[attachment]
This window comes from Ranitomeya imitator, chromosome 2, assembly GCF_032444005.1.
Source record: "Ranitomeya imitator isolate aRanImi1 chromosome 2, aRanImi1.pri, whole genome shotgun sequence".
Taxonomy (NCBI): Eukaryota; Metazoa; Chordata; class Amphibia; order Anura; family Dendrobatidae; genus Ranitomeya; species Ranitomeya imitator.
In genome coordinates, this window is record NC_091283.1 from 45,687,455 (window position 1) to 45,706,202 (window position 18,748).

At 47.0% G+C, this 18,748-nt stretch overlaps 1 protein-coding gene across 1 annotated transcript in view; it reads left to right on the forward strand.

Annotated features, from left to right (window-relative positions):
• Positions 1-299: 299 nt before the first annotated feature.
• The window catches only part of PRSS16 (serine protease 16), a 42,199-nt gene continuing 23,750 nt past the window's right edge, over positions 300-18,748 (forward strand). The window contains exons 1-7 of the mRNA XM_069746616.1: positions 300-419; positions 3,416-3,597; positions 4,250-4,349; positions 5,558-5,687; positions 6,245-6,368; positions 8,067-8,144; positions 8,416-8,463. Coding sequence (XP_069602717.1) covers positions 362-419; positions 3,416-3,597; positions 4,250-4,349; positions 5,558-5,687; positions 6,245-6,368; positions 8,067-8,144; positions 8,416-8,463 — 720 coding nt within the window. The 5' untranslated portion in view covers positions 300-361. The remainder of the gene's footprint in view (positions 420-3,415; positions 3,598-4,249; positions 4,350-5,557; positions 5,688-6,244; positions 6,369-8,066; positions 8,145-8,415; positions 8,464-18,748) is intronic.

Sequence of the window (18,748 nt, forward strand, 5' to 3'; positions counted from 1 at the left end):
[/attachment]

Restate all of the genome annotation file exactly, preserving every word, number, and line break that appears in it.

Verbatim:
This window comes from Ranitomeya imitator, chromosome 2, assembly GCF_032444005.1.
Source record: "Ranitomeya imitator isolate aRanImi1 chromosome 2, aRanImi1.pri, whole genome shotgun sequence".
Taxonomy (NCBI): Eukaryota; Metazoa; Chordata; class Amphibia; order Anura; family Dendrobatidae; genus Ranitomeya; species Ranitomeya imitator.
In genome coordinates, this window is record NC_091283.1 from 45,687,455 (window position 1) to 45,706,202 (window position 18,748).

At 47.0% G+C, this 18,748-nt stretch overlaps 1 protein-coding gene across 1 annotated transcript in view; it reads left to right on the forward strand.

Annotated features, from left to right (window-relative positions):
• Positions 1-299: 299 nt before the first annotated feature.
• The window catches only part of PRSS16 (serine protease 16), a 42,199-nt gene continuing 23,750 nt past the window's right edge, over positions 300-18,748 (forward strand). The window contains exons 1-7 of the mRNA XM_069746616.1: positions 300-419; positions 3,416-3,597; positions 4,250-4,349; positions 5,558-5,687; positions 6,245-6,368; positions 8,067-8,144; positions 8,416-8,463. Coding sequence (XP_069602717.1) covers positions 362-419; positions 3,416-3,597; positions 4,250-4,349; positions 5,558-5,687; positions 6,245-6,368; positions 8,067-8,144; positions 8,416-8,463 — 720 coding nt within the window. The 5' untranslated portion in view covers positions 300-361. The remainder of the gene's footprint in view (positions 420-3,415; positions 3,598-4,249; positions 4,350-5,557; positions 5,688-6,244; positions 6,369-8,066; positions 8,145-8,415; positions 8,464-18,748) is intronic.

Sequence of the window (18,748 nt, forward strand, 5' to 3'; positions counted from 1 at the left end):